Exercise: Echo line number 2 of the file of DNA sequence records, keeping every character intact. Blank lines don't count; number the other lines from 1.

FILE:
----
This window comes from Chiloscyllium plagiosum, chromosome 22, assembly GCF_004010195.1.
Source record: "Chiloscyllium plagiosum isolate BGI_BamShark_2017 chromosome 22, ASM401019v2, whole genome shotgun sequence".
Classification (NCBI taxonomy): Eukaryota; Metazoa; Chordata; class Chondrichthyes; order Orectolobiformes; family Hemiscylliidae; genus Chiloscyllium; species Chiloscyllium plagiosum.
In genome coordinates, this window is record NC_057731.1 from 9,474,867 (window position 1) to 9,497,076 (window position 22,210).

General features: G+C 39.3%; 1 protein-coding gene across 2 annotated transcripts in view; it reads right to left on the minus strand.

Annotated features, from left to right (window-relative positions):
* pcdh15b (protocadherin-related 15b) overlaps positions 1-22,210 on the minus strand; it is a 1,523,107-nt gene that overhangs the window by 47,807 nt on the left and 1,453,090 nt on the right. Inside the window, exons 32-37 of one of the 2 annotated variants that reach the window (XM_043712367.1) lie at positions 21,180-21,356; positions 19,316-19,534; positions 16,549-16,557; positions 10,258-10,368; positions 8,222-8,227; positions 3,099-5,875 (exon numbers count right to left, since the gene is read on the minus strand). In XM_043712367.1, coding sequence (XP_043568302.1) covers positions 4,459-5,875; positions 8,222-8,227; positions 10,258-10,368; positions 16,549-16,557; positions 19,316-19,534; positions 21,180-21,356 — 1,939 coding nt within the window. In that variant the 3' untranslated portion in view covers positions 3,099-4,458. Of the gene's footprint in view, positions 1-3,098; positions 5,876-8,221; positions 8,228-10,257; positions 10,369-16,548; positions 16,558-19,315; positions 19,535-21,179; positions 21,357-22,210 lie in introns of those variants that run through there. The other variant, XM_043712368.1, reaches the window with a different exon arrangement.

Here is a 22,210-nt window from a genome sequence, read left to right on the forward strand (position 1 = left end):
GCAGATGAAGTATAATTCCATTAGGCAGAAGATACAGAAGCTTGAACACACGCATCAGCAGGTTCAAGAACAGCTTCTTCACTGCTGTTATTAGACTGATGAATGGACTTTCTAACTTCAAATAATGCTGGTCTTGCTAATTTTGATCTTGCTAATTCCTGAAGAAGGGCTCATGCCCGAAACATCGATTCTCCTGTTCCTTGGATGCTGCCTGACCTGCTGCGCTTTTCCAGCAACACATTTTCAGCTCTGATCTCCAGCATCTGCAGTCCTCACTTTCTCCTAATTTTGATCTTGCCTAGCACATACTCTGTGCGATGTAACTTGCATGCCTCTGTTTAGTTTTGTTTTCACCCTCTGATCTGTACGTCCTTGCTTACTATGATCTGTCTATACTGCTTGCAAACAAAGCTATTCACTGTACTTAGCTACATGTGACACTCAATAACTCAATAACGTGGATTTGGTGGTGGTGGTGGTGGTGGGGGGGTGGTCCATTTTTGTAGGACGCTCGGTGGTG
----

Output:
Source record: "Chiloscyllium plagiosum isolate BGI_BamShark_2017 chromosome 22, ASM401019v2, whole genome shotgun sequence".